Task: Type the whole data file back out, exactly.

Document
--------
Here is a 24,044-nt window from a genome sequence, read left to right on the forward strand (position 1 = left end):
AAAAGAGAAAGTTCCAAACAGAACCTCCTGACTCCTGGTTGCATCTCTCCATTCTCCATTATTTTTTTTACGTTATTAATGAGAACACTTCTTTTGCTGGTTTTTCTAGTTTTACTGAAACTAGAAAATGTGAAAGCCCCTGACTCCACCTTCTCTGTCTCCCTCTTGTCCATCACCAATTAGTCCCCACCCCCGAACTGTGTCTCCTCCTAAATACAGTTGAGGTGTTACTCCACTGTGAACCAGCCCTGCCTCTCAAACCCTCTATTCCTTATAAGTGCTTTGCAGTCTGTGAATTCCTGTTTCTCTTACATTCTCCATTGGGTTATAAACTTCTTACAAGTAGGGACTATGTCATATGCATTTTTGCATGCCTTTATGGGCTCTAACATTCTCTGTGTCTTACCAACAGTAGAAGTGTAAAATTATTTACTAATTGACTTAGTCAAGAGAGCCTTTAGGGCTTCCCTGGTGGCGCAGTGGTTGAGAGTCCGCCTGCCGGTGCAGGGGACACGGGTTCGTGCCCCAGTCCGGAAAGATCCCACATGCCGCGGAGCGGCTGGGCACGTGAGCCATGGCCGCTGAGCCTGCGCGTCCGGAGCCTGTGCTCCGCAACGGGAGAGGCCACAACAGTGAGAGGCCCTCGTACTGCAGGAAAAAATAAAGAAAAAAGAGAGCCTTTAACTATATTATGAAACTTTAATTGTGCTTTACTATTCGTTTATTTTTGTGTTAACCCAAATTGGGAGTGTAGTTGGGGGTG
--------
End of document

Here is a 24,044-nt window from a genome sequence, read left to right on the forward strand (position 1 = left end):
AAAAGAGAAAGTTCCAAACAGAACCTCCTGACTCCTGGTTGCATCTCTCCATTCTCCATTATTTTTTTTACGTTATTAATGAGAACACTTCTTTTGCTGGTTTTTCTAGTTTTACTGAAACTAGAAAATGTGAAAGCCCCTGACTCCACCTTCTCTGTCTCCCTCTTGTCCATCACCAATTAGTCCCCACCCCCGAACTGTGTCTCCTCCTAAATACAGTTGAGGTGTTACTCCACTGTGAACCAGCCCTGCCTCTCAAACCCTCTATTCCTTATAAGTGCTTTGCAGTCTGTGAATTCCTGTTTCTCTTACATTCTCCATTGGGTTATAAACTTCTTACAAGTAGGGACTATGTCATATGCATTTTTGCATGCCTTTATGGGCTCTAACATTCTCTGTGTCTTACCAACAGTAGAAGTGTAAAATTATTTACTAATTGACTTAGTCAAGAGAGCCTTTAGGGCTTCCCTGGTGGCGCAGTGGTTGAGAGTCCGCCTGCCGGTGCAGGGGACACGGGTTCGTGCCCCAGTCCGGAAAGATCCCACATGCCGCGGAGCGGCTGGGCACGTGAGCCATGGCCGCTGAGCCTGCGCGTCCGGAGCCTGTGCTCCGCAACGGGAGAGGCCACAACAGTGAGAGGCCCTCGTACTGCAGGAAAAAATAAAGAAAAAAGAGAGCCTTTAACTATATTATGAAACTTTAATTGTGCTTTACTATTCGTTTATTTTTGTGTTAACCCAAATTGGGAGTGTAGTTGGGGGTG